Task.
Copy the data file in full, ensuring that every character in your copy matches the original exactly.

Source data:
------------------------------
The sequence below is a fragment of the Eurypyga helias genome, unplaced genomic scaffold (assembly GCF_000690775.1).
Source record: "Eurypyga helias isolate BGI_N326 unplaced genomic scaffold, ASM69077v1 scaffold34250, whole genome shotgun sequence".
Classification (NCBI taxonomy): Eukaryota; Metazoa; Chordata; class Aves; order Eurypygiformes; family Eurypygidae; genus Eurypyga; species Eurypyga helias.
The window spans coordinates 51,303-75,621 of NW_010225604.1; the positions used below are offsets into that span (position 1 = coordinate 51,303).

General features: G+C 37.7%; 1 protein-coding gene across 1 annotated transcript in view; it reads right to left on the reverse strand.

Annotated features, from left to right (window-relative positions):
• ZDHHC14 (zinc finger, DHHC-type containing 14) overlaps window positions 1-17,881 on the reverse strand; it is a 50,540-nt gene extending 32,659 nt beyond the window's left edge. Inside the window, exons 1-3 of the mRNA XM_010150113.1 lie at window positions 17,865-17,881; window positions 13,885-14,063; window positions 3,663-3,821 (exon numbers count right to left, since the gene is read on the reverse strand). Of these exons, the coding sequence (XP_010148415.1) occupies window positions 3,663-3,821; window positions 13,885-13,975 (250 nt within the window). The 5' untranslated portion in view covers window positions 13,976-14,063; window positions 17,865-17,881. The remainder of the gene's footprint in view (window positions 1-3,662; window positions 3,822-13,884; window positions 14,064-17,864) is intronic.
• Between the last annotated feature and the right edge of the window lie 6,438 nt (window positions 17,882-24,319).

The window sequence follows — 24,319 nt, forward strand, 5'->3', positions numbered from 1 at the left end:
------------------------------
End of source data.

The sequence below is a fragment of the Eurypyga helias genome, unplaced genomic scaffold (assembly GCF_000690775.1).
Source record: "Eurypyga helias isolate BGI_N326 unplaced genomic scaffold, ASM69077v1 scaffold34250, whole genome shotgun sequence".
Classification (NCBI taxonomy): Eukaryota; Metazoa; Chordata; class Aves; order Eurypygiformes; family Eurypygidae; genus Eurypyga; species Eurypyga helias.
The window spans coordinates 51,303-75,621 of NW_010225604.1; the positions used below are offsets into that span (position 1 = coordinate 51,303).

General features: G+C 37.7%; 1 protein-coding gene across 1 annotated transcript in view; it reads right to left on the reverse strand.

Annotated features, from left to right (window-relative positions):
• ZDHHC14 (zinc finger, DHHC-type containing 14) overlaps window positions 1-17,881 on the reverse strand; it is a 50,540-nt gene extending 32,659 nt beyond the window's left edge. Inside the window, exons 1-3 of the mRNA XM_010150113.1 lie at window positions 17,865-17,881; window positions 13,885-14,063; window positions 3,663-3,821 (exon numbers count right to left, since the gene is read on the reverse strand). Of these exons, the coding sequence (XP_010148415.1) occupies window positions 3,663-3,821; window positions 13,885-13,975 (250 nt within the window). The 5' untranslated portion in view covers window positions 13,976-14,063; window positions 17,865-17,881. The remainder of the gene's footprint in view (window positions 1-3,662; window positions 3,822-13,884; window positions 14,064-17,864) is intronic.
• Between the last annotated feature and the right edge of the window lie 6,438 nt (window positions 17,882-24,319).

The window sequence follows — 24,319 nt, forward strand, 5'->3', positions numbered from 1 at the left end: